At least part of the answer is that Mitchell Airport Park isn’t a very good option. It’s really just a field, almost completely flat and almost devoid of trees. Any cyclocross course there would be purely a creation of posts and tape, a labor-intensive setup yielding uninspiring results. The park has no buildings, no electricity, no off-street parking, and very little adjacent on-street parking. A race promoter would have to bring in portable toilets, electric generators, and some kind of tent/pavilion to shelter the registration workers and race officials. With most races already operating on extremely thin margins, nobody is going to accept those extra costs. To cancel a race will always make more financial sense than to relocate to Mitchell Airport Park.

For the Madison-area races, Trek’s corporate headquarters in Waterloo is the backup venue. That’s not just private land, it’s also a permanent cyclocross course … more-or-less. By using familiar lines, setup wouldn’t be as labor-intensive and the resulting course would be more than satisfactory. (If it was good enough for defending world champion Wout van Aert at the Trek CXC Cup in September, then it’s good enough as a backup venue for a WCA race.) Maybe that should be the backup option for all WCA races. It’s a half hour east of Madison and an hour west of Milwaukee. Promoters are probably still on the hook for portable toilet rentals and electric generators, but course setup would be easier and, at least this year, racers would welcome the opportunity to preview the state championship venue. Attendance should be good, and you need that to cover your costs.

Still, it’s too bad the Milwaukee area doesn’t have a permanent cyclocross course. It wouldn’t need to be on private land; it only would need to be somewhere that isn’t environmentally or politically sensitive. Even if it didn’t have buildings or electricity, it would at least be no worse than Mitchell Airport Park, and it would have the enormous benefit of being easy to set up on short notice. Imagine a course that is mostly defined not by posts and tape, but by a lawnmower. Imagine something like Badger Prairie, where so much of the course is simply carved into a field of tall grasses. We could have that at Park Site O in West Bend. To be an ideal location for a race, Park Site O would need electricity and bathrooms. As things stand, a promoter might be able to work something out with the Kettle Moraine Ice Center that sits on the property’s eastern boundary. Mitchell Airport Park has no neighbors from which it might borrow or rent resources. Like Mitchell Airport Park, Park Site O is easy to reach from the freeway system, but only Park Site O has off-street parking. It’s 90 minutes from Madison but less than 45 minutes from Milwaukee, and it’s a closer relocation option for the Manitowoc, Grafton and Oshkosh races.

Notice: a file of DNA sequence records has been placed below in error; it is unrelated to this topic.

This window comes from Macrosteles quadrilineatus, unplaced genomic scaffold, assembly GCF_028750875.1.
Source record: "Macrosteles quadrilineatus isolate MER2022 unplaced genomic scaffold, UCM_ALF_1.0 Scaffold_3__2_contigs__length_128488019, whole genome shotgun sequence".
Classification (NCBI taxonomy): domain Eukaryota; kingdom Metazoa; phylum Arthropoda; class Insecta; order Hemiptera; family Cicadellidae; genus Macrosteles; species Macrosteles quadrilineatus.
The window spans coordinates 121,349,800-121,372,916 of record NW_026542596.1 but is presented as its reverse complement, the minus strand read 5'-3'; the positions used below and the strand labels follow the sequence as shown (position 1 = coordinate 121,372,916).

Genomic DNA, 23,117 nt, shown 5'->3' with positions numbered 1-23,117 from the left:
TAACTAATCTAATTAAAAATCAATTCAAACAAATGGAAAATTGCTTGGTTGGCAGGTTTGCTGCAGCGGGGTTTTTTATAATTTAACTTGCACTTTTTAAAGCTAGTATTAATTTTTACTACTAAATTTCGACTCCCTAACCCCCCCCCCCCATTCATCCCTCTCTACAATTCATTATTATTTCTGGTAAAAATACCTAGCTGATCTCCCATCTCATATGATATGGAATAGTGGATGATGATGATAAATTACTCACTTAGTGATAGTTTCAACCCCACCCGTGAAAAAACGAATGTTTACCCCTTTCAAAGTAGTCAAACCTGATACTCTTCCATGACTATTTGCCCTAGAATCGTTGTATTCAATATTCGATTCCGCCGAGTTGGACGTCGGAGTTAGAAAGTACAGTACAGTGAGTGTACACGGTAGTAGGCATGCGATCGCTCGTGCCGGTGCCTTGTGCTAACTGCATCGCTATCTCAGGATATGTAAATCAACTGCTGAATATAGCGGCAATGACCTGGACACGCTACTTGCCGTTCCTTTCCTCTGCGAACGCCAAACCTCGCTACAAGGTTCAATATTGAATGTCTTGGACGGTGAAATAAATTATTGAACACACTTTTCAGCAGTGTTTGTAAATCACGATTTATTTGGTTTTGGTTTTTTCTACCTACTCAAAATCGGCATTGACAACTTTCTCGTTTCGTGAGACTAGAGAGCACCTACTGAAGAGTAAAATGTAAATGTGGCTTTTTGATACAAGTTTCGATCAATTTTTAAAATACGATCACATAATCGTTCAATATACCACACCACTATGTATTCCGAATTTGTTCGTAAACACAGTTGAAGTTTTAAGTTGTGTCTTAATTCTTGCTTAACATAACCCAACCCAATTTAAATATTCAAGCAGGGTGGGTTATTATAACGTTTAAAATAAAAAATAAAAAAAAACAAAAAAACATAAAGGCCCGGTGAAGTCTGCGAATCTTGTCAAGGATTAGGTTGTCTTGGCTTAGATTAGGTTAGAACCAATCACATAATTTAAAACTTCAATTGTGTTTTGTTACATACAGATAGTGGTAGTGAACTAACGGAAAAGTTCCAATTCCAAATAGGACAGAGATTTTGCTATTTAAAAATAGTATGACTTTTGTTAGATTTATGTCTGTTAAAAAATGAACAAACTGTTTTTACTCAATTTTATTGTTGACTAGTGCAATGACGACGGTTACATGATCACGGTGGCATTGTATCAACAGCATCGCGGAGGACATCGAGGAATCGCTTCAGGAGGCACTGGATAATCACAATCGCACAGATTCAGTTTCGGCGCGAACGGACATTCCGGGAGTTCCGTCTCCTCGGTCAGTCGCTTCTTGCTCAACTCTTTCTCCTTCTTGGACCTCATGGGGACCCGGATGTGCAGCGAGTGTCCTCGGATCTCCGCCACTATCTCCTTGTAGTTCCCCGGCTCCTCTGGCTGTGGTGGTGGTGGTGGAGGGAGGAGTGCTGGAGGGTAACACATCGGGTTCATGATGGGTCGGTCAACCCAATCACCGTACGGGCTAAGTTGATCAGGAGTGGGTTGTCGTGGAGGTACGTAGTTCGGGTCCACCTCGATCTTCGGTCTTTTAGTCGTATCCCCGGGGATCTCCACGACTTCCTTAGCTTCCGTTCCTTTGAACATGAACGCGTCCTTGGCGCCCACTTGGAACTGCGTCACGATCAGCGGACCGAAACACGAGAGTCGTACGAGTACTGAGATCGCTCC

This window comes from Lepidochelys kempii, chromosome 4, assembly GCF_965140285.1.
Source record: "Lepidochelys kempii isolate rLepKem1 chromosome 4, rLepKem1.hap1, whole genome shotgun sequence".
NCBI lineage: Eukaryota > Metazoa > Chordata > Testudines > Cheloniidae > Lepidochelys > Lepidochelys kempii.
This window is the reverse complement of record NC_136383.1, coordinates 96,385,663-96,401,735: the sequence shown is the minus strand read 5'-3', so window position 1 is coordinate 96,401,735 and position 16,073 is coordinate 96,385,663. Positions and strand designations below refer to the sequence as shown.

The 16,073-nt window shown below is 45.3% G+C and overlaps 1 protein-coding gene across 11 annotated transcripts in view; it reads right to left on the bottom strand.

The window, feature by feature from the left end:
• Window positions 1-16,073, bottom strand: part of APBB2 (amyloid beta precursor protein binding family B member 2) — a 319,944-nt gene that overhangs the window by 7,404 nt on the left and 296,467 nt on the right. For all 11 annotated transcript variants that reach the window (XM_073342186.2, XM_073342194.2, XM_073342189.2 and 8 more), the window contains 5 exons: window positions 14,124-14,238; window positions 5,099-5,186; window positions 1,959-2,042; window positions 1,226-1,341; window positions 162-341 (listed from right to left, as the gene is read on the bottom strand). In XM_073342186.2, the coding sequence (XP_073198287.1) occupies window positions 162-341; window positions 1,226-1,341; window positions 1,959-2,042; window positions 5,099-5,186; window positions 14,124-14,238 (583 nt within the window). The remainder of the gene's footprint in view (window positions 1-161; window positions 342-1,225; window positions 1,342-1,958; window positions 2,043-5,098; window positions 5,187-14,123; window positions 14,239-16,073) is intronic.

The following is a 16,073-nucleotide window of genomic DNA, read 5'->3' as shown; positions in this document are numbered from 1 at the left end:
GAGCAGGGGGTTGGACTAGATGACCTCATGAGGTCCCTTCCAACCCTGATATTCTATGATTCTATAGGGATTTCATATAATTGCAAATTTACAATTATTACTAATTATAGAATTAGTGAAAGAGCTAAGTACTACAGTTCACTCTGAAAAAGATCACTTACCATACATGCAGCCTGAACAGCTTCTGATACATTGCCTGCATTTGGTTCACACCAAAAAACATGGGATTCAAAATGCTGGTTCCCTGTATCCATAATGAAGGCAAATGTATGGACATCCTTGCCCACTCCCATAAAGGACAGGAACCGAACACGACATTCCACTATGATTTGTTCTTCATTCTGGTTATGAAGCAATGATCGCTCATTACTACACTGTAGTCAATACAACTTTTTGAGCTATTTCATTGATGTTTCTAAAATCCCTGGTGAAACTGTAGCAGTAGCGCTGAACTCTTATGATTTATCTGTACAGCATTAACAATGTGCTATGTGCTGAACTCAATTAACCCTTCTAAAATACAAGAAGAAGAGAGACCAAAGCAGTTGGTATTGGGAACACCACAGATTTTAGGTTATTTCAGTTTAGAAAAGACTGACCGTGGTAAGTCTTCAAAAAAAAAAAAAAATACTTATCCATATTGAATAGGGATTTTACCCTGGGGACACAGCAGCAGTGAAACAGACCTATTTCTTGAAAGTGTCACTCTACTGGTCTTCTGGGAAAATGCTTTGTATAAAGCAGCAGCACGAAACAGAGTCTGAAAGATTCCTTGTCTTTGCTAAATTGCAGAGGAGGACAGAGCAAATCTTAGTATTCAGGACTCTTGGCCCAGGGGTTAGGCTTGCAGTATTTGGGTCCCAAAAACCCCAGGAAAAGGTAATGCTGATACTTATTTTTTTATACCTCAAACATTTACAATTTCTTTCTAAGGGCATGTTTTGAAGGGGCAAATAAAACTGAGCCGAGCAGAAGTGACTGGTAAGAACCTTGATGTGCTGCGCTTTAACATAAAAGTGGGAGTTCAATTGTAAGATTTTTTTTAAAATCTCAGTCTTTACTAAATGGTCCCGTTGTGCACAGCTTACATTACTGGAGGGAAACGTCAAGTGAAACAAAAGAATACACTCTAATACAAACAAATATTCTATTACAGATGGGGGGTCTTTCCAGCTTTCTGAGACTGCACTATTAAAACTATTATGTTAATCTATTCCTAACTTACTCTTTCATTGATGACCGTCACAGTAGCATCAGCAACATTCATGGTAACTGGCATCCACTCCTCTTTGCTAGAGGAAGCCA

Weather-related cancellations are rare in the WCA cyclocross series, and you couldn’t justify development of Park Site O as merely a backup site to be utilized once every five years or so. I envision a permanent bike park with multi-purpose turf trails that can be used throughout the year. Creating them would be a big job—too big for me to tackle by myself—but it’s still mostly a function of mowing and raking. We could have this by next summer, then work out any kinks during our Tuesday practice series in August and September. Wouldn’t it be cool to see it in use as Plan B when otherwise a race would be canceled outright?